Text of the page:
In the ever changing information environment of the early 21st century, citizens and journalists alike are eagerly adapting to new technologies. India is no different. The country's communication revolution, in the post-liberalization era, had led to one of the largest media markets in the world. Given the breadth and scope of India's media, there is little meaningful literature available about journalism practices. This book brings together contribution from 21 Indian and global scholars and journalists to write informatively and critically about Indian journalism today. The contributors in this volume focus on the changes in journalism practices within the context of India's long journalism history, socio-economic conditions of the Indian state, and minority politics. The volume is divided into four different sections, each addressing one relevant aspect: history and evolving changes, social media, e-journalism, marginalization, pedagogy, ethics, and public sphere. Underlying the chapters is a focus on how to address and analyze the enormity and precipitous changes taking place in Indian journalism, media technology, and global relations.
Oh the joys of public transport. At some point in our lives, we've all had to get the bus. For some, the bus is a dirty word. For others, it's an essential part of their day. With over 31.5 million people worldwide getting the bus every day, it's inevitable that at some point, you're going to see things. Crazy things. Mundane phenomenons. Eccentric characters. Insufferable idiots. This book chronicles the observations and thoughts of one said bus passenger. He tackles the school run, hot-headed bus drivers, our beloved OAPs, detestable drunks, as well as the untold insanity that occurs at our bus stops. Why not read it whilst waiting for that bus that's already 15 minutes late...
Renowned for its clear presentation of grammar, Kessler and McDonald's WHEN WORDS COLLIDE, 9e equips you with the tips and tools you need to succeed in today's dynamic, cross-platform, multi-media writing environment. This versatile grammar and usage handbook provides an excellent resource for learners and seasoned media writers alike. With its simplified rules, the book appeals to writers from a variety of backgrounds. It combines straightforward explanations and examples with quick and accurate answers to common grammar and usage questions, problems and potential pitfalls. In addition, its unique "from writer to writer" perspective guides you step by step through the entire writing process.
?This book follows multiple threads. It discusses the concept of gender, which is an essential category of analysis in the social sciences. It then focuses on women's and men's professional, political, and social circumstances, such as the workplace and time management and their activities in the research and development and patent sectors. These categories delineate the scope of "innovative gender" as a critical tool of analysis through which we can appreciate with greater depth the role of gender in the innovation process.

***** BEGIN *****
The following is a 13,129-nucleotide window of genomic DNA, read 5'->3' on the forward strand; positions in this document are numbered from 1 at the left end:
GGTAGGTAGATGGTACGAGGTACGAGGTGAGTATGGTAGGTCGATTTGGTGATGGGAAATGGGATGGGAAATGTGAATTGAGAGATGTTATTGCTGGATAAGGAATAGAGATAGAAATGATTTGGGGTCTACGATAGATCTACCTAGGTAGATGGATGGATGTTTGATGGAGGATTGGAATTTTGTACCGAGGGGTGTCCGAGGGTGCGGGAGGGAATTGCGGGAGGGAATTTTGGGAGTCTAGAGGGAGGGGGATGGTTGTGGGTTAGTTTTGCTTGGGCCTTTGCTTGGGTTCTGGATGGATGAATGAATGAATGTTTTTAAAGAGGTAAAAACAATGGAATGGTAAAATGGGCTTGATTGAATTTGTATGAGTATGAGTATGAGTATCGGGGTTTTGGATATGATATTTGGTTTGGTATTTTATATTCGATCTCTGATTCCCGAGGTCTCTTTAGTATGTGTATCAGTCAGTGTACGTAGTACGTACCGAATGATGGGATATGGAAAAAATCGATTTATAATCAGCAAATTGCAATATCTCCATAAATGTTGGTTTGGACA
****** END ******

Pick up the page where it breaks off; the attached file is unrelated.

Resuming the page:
This book traces the parallel careers of the two greatest twentieth-century theatre practitioners, the Russian masters Konstantin Stanislavsky and Vsevolod Meyerhold. It is particularly concerned with teh simultaneous development of their two contradictory--but perhaps also complementary--acting methods, methods which dominate the best acting practice today. From the same starting point at the Moscow Art Theatre in 1898, Stanislavsky and Meyerhold pursued very different artistic paths through the turbulent last years of tsarism, and the increasingly tormented first decades of communism. Yet by the late 1930s, almost unnoticed, they had begun to work together again. However, their fates under Stalin's tyranny were diametrically opposite: while Stanislavsky was virtually deified by the state, Meyerhold was vilified, tortured and executed. This is a unique story of artistic struggle, as well as of personal jealousy and affection, and it illuminates the methods and potential of contemporary acting practice.
Moving Bodies, Navigating Conflict is a groundbreaking ethnographic examination of dance practice in Colombo, Sri Lanka, during the civil war (1983-2009). It is the first book of scholarship on bharata natyam (a classical dance originating in India) in Sri Lanka, and the first on the role of dance in the country's war. Focusing on women dancers, Ahalya Satkunaratnam shows how they navigated conditions of conflict and a neoliberal, global economy, resisted nationalism and militarism, and advocated for peace. Her interdisciplinary methodology combines historical analysis, methods of dance studies, and dance ethnography.